As Florida's unemployment rate goes over 11% , and critics continue to circle, national economists say stimulus package is working

There was more negative news on the job front on Friday:  It was announced that Florida's unemployment rate was at 11.2% in October, the highest level in 34 years.   According to the Labor Department, 29 states recorded unemployment rising last month, with Michigan over 15%, and California at 12.5%.

Despite all the conversation about health care, it's painfully obvious that the economic mess needs to be attended to in a more direct way than what the Obama administration has been able to do since passing the $787 billion stimulus plan back in February.

On Capitol Hill last week, Treasury Secretary Tim Geithner, probably the least favorite Cabinet member amongst progressives, got heat from the left and the right.  Two Texas  Republicans, Kevin Brady and Michael Burgess called on Geithner to resign, while Oregon Democratic Representative Peter DeFazio said the same thing to MSNBC's Ed Schultz last week.

On NBC's Meet The Press yesterday, host David Gregory tried to play a favorite Washington game of asking 3 members of the U.S. Senate  if indeed, they believed Geithner ought to go.

Texas Republican Kay Bailey Hutchinson (trailing to the more conservative Rick Perry in the race for the GOP nomination for Governor in Texas) initially praised Brady for calling Geithner out, but then said "we shouldn't keep our jobs either" if people were to  look towards who to blame for the economic crises.  I wonder if Governor Perry might save that piece of video in his campaign against the Senator.

California's Diane Feinstein and Connecticut's Joe Lieberman said no, with Lieberman calling the economy "horrible", but said that the $700 billion bailout and the stimulus plan were bring the economy back.  He also suggested that there were a few things that Congress and the President could do to stimulate the economy further without spending too much money.

Feinstein spoke excitedly about the prospect of high-speed rail being given more funding by the government(which Florida's leaders are eagerly hoping for).    And she said she'd like an infrastructure bank to be created from some of the funds from the TARP program to make those plans "work quicker."  And the California Democrat said it was time to concentrate on having U.S. citizens "buy American products."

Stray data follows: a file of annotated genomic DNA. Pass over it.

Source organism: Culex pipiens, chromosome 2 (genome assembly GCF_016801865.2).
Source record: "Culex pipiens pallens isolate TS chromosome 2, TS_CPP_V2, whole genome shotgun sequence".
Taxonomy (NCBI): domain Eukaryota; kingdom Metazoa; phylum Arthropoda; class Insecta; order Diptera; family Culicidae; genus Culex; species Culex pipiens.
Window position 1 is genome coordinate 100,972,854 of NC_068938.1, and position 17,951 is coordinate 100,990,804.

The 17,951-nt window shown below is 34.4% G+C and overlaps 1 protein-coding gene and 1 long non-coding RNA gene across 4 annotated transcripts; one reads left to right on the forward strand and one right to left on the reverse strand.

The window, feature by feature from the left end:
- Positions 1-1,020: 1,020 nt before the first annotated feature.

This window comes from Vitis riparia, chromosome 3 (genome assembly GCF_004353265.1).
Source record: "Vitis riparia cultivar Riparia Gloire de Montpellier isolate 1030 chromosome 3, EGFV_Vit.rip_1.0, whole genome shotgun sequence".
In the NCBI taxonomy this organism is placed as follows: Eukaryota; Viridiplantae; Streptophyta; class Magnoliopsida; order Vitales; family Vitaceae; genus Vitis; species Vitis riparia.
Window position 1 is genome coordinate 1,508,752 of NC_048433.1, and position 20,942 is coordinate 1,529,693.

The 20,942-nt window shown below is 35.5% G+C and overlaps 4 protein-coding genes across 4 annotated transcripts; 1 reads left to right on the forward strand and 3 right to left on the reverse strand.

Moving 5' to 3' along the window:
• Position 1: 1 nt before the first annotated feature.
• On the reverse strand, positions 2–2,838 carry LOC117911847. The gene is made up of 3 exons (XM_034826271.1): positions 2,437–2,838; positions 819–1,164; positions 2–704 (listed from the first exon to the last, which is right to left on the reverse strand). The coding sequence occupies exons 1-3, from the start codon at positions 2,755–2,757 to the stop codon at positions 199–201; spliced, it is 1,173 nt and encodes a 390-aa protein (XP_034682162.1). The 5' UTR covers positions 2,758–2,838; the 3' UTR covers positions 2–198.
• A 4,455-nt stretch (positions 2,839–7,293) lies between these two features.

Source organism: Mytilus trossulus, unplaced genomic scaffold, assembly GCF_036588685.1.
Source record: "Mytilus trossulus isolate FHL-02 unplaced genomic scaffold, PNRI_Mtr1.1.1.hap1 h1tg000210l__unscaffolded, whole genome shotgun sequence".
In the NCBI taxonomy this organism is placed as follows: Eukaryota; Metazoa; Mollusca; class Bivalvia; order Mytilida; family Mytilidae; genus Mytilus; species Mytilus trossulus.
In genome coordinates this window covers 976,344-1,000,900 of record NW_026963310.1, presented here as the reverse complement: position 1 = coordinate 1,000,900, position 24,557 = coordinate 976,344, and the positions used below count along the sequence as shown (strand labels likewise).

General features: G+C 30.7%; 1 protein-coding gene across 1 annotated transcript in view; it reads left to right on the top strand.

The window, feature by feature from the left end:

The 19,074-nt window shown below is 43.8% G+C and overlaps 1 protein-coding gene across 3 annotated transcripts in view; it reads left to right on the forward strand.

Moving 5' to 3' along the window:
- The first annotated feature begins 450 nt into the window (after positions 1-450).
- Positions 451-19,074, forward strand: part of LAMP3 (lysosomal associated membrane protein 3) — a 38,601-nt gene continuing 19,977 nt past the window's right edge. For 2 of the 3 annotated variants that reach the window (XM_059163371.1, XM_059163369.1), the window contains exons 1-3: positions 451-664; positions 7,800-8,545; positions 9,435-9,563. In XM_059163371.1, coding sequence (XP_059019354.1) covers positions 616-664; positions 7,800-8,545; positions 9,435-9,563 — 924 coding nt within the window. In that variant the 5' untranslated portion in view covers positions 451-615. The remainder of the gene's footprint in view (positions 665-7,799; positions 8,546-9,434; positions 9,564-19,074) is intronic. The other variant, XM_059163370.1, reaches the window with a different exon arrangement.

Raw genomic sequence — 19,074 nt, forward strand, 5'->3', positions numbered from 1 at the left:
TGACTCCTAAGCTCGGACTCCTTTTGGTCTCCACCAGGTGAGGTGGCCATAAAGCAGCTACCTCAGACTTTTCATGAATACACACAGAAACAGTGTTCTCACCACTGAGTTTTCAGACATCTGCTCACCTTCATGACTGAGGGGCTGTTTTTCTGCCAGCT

At the same time, MTP host Gregory unveiled a graphic that was published in Saturday's New York Times that reported on three mainstream financial forecasting groups showing how the economy has been saved by the stimulus plan.

Those three are IHS Global Insight, Macroeconomic Advisers, and Moody's Economy.com

As reporters Jackie Calmes and Michael Cooper report:

In interviews, a broad range of economists said the White House and Congress were right to structure the package as a mix of tax cuts and spending, rather than just tax cuts as Republicans prefer or just spending as many Democrats do. And it is fortuitous, many say, that the money gets doled out over two years — longer for major construction — considering the probable length of the “jobless recovery” under way as wary employers hold off on new hiring.

I've written a lot about the stimulus this year, because it's only the biggest spending bill in American history.  And it's been criticized a lot, and sometimes, as in the embarrassing revelations that surfaced last week about factually incorrect information, been blasted as a complete boondoggle.

ABC News was able to locate several examples on the government's web site outlining hundreds of millions of dollars spent and jobs created in Congressional districts that have been misidentified.

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